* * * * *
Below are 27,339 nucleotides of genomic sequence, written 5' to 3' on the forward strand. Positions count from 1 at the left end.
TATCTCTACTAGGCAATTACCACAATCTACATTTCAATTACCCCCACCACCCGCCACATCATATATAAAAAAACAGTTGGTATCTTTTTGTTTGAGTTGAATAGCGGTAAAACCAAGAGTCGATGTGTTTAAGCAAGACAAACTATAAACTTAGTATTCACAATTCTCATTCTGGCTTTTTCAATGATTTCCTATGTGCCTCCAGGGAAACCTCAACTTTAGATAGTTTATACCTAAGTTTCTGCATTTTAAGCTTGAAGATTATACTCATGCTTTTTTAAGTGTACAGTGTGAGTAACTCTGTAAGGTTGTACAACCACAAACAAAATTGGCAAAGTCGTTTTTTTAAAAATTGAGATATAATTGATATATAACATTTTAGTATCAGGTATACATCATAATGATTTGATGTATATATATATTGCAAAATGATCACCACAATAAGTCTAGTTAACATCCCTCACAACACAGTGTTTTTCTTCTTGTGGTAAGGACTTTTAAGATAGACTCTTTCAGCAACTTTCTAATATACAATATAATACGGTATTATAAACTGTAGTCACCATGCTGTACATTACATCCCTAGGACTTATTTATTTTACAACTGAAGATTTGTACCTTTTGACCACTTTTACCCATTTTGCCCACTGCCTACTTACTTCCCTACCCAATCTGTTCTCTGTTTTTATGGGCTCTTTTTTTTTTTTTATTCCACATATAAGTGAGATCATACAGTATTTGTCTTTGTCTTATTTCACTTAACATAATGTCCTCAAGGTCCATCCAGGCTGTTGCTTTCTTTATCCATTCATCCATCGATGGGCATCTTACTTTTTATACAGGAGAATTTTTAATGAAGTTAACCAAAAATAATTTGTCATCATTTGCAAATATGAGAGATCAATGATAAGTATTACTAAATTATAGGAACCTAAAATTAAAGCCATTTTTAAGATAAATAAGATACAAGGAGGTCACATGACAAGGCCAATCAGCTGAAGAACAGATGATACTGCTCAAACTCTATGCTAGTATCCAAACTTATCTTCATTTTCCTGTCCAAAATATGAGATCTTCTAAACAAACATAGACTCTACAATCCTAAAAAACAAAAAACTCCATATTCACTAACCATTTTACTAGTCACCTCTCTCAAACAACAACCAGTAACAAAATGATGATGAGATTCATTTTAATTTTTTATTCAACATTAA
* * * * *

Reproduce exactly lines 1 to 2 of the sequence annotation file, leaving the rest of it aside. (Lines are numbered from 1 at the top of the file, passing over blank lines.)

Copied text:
Below are 27,339 nucleotides of genomic sequence, written 5' to 3' on the forward strand. Positions count from 1 at the left end.
TATCTCTACTAGGCAATTACCACAATCTACATTTCAATTACCCCCACCACCCGCCACATCATATATAAAAAAACAGTTGGTATCTTTTTGTTTGAGTTGAATAGCGGTAAAACCAAGAGTCGATGTGTTTAAGCAAGACAAACTATAAACTTAGTATTCACAATTCTCATTCTGGCTTTTTCAATGATTTCCTATGTGCCTCCAGGGAAACCTCAACTTTAGATAGTTTATACCTAAGTTTCTGCATTTTAAGCTTGAAGATTATACTCATGCTTTTTTAAGTGTACAGTGTGAGTAACTCTGTAAGGTTGTACAACCACAAACAAAATTGGCAAAGTCGTTTTTTTAAAAATTGAGATATAATTGATATATAACATTTTAGTATCAGGTATACATCATAATGATTTGATGTATATATATATTGCAAAATGATCACCACAATAAGTCTAGTTAACATCCCTCACAACACAGTGTTTTTCTTCTTGTGGTAAGGACTTTTAAGATAGACTCTTTCAGCAACTTTCTAATATACAATATAATACGGTATTATAAACTGTAGTCACCATGCTGTACATTACATCCCTAGGACTTATTTATTTTACAACTGAAGATTTGTACCTTTTGACCACTTTTACCCATTTTGCCCACTGCCTACTTACTTCCCTACCCAATCTGTTCTCTGTTTTTATGGGCTCTTTTTTTTTTTTTATTCCACATATAAGTGAGATCATACAGTATTTGTCTTTGTCTTATTTCACTTAACATAATGTCCTCAAGGTCCATCCAGGCTGTTGCTTTCTTTATCCATTCATCCATCGATGGGCATCTTACTTTTTATACAGGAGAATTTTTAATGAAGTTAACCAAAAATAATTTGTCATCATTTGCAAATATGAGAGATCAATGATAAGTATTACTAAATTATAGGAACCTAAAATTAAAGCCATTTTTAAGATAAATAAGATACAAGGAGGTCACATGACAAGGCCAATCAGCTGAAGAACAGATGATACTGCTCAAACTCTATGCTAGTATCCAAACTTATCTTCATTTTCCTGTCCAAAATATGAGATCTTCTAAACAAACATAGACTCTACAATCCTAAAAAACAAAAAACTCCATATTCACTAACCATTTTACTAGTCACCTCTCTCAAACAACAACCAGTAACAAAATGATGATGAGATTCATTTTAATTTTTTATTCAACATTAA